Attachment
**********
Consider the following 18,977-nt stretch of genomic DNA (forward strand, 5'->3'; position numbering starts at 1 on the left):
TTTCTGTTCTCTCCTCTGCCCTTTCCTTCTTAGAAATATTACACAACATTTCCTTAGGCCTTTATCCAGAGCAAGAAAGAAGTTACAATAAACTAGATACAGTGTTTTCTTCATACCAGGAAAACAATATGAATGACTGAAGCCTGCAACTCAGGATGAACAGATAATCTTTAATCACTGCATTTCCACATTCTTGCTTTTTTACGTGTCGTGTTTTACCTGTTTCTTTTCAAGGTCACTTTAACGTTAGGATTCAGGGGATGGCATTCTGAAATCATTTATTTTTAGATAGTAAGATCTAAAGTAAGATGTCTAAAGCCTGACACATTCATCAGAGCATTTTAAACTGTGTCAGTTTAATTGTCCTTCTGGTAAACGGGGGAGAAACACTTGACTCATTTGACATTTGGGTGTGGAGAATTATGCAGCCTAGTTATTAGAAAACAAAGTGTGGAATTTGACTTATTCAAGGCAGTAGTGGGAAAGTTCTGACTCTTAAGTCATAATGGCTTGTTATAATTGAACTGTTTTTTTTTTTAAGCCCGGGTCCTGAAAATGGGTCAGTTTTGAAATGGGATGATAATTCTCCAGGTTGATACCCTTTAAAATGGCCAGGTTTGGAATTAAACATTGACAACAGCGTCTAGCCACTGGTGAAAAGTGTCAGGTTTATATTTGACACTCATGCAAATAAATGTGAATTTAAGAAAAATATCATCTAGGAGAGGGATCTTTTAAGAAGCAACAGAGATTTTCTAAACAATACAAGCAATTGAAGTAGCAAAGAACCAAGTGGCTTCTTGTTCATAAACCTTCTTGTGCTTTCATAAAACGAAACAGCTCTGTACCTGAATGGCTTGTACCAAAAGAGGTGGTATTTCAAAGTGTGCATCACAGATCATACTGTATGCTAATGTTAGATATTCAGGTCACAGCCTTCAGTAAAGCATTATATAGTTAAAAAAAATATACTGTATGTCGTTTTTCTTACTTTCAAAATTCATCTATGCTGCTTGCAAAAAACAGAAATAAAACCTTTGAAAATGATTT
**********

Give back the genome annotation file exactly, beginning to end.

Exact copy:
Consider the following 18,977-nt stretch of genomic DNA (forward strand, 5'->3'; position numbering starts at 1 on the left):
TTTCTGTTCTCTCCTCTGCCCTTTCCTTCTTAGAAATATTACACAACATTTCCTTAGGCCTTTATCCAGAGCAAGAAAGAAGTTACAATAAACTAGATACAGTGTTTTCTTCATACCAGGAAAACAATATGAATGACTGAAGCCTGCAACTCAGGATGAACAGATAATCTTTAATCACTGCATTTCCACATTCTTGCTTTTTTACGTGTCGTGTTTTACCTGTTTCTTTTCAAGGTCACTTTAACGTTAGGATTCAGGGGATGGCATTCTGAAATCATTTATTTTTAGATAGTAAGATCTAAAGTAAGATGTCTAAAGCCTGACACATTCATCAGAGCATTTTAAACTGTGTCAGTTTAATTGTCCTTCTGGTAAACGGGGGAGAAACACTTGACTCATTTGACATTTGGGTGTGGAGAATTATGCAGCCTAGTTATTAGAAAACAAAGTGTGGAATTTGACTTATTCAAGGCAGTAGTGGGAAAGTTCTGACTCTTAAGTCATAATGGCTTGTTATAATTGAACTGTTTTTTTTTTTAAGCCCGGGTCCTGAAAATGGGTCAGTTTTGAAATGGGATGATAATTCTCCAGGTTGATACCCTTTAAAATGGCCAGGTTTGGAATTAAACATTGACAACAGCGTCTAGCCACTGGTGAAAAGTGTCAGGTTTATATTTGACACTCATGCAAATAAATGTGAATTTAAGAAAAATATCATCTAGGAGAGGGATCTTTTAAGAAGCAACAGAGATTTTCTAAACAATACAAGCAATTGAAGTAGCAAAGAACCAAGTGGCTTCTTGTTCATAAACCTTCTTGTGCTTTCATAAAACGAAACAGCTCTGTACCTGAATGGCTTGTACCAAAAGAGGTGGTATTTCAAAGTGTGCATCACAGATCATACTGTATGCTAATGTTAGATATTCAGGTCACAGCCTTCAGTAAAGCATTATATAGTTAAAAAAAATATACTGTATGTCGTTTTTCTTACTTTCAAAATTCATCTATGCTGCTTGCAAAAAACAGAAATAAAACCTTTGAAAATGATTT